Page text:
Artist Profile: Erica Scourti

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The latest in a series of interviews with artists who have developed a significant body of work engaged (in its process, or in the issues it raises) with technology. See the full list of Artist Profiles here.

 

Daniel Rourke: Your recent work, You Could've Said, is described as "a Google keyword confessional for radio." I've often considered your work as having elements of the confession, partly because of the deeply personal stance you perform—addressing we, the viewer or listener, in a one-on-one confluence, but also through the way your work hijacks and exposes the unseen, often algorithmic, functions of social and network media. You allow Google keywords to parasitize your identity and in turn you apparently "confess" on Google's behalf. Are you in search of redemption for your social-media self? Or is it the soul of the algorithm you wish to save?

Erica Scourti: Or maybe the algorithm and social media soul is now so intertwined and interdependent that it makes little sense to even separate the two, in a unlikely fulfillment of Donna Haraway's cyborg? Instead of having machines built into/onto us (Google glasses notwithstanding), the algorithms which parse our email content, Facebook behaviours, Amazon spending habits, and so on, don't just read us, but shape us.

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Community Campaign 2012: The Download features Ryder Ripps

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In-process screenshot of Ryder Ripps's Facebook, courtsey of the artist

Last week, we kicked off our annual Community Campaign with the announcement of a new program for Rhizome members called The Download. Through The Download, Rhizome members are invited to get a first look at a new and significant artwork by one artist every month. Artworks will come in a variety of ubiquitous file formats such as .gifs, .html, .mov, and .jpegs. All works will be delivered as a .zip via The Download page. Once the artwork is downloaded, it is yours to collect, share with friends, and display on the screen of any suitable device. The Download is a premier opportunity to become a collector of great digital art!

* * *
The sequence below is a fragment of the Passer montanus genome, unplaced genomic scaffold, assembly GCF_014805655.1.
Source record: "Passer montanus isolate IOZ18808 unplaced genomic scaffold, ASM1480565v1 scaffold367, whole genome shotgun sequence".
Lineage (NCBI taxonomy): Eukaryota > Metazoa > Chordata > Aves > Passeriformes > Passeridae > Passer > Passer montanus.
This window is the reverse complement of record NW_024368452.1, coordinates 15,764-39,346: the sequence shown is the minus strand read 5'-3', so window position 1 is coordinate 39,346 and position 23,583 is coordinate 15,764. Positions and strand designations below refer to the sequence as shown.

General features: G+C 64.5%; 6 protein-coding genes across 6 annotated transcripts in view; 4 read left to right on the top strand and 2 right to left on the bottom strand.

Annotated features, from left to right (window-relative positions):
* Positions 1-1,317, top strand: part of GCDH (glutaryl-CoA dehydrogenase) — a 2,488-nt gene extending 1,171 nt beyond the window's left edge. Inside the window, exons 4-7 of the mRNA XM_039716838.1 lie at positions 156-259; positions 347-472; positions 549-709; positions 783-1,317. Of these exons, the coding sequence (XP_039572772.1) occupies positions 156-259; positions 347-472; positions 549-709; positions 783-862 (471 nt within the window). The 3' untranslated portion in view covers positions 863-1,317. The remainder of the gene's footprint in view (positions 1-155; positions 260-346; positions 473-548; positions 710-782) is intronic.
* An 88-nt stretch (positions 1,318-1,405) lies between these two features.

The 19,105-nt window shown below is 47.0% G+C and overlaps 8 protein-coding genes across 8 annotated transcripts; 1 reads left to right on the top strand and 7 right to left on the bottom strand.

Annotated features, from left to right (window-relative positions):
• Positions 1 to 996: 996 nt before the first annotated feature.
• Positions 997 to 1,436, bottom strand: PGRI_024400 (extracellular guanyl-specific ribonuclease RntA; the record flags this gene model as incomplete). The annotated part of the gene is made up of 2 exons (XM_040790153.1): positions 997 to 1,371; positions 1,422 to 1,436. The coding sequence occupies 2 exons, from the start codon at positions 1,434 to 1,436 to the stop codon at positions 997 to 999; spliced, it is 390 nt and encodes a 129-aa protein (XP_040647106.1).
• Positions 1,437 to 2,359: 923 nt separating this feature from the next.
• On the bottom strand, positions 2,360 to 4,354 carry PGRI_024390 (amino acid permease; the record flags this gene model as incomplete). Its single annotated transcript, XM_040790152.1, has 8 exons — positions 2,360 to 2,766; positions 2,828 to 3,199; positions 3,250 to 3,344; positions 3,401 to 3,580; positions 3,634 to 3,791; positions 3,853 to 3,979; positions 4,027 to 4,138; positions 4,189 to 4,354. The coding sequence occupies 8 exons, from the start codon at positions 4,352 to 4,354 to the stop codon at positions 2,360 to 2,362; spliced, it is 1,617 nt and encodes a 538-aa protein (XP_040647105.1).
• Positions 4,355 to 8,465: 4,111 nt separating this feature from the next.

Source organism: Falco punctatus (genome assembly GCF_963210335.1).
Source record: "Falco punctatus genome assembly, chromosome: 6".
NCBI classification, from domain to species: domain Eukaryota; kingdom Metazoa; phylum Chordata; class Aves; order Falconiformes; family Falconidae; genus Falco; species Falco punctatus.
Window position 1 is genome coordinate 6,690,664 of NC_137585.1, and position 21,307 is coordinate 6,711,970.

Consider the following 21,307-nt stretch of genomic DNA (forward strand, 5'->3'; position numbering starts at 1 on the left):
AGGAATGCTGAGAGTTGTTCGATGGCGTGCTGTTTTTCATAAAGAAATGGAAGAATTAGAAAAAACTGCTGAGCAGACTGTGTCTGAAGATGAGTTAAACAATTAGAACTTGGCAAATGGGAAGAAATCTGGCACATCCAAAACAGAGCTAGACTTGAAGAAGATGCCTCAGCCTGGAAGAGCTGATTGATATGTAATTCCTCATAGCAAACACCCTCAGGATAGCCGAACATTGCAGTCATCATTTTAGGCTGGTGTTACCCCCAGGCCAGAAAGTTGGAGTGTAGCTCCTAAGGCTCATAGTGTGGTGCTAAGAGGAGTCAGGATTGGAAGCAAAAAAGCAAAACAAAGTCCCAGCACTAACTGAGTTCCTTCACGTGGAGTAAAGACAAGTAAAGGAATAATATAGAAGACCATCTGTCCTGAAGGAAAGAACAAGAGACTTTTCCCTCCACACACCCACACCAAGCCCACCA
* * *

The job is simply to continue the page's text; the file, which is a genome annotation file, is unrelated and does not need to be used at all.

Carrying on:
For the first Download, we are highlighting a new work by conceptual artist Ryder Ripps (Internet Archaeologydump.fm and OKFocus). Ryder Ripps's Facebook (2011) is a copy of his entire personal Facebook history including all of his photos, private messages, chats, and wall posts. The viewer is invited to explore all of Ripps's Facebook activity, exposing some of the most intimate and private information. As with previous works, this project confronts issues of privacyFacebook, and fetishization of technology. Read more about Ripps's work on The Download page.

Next month, we will feature a new work by video artist Sabrina Ratté including music by Roger Tellier-Craig, aka Le Révélateur. Look out for more information about upcoming featured artists in the next few months.

The Download is supported by the Artist Fund, a pool of financial support generated by our members that is divided evenly among the participating artists. You can learn more about The Download and the Artist Fund on the FAQ page.

If you would like to be able to receive The Download first-hand and directly support artists, please contribute to Rhizome's Community Campaign and the Artists Fund today!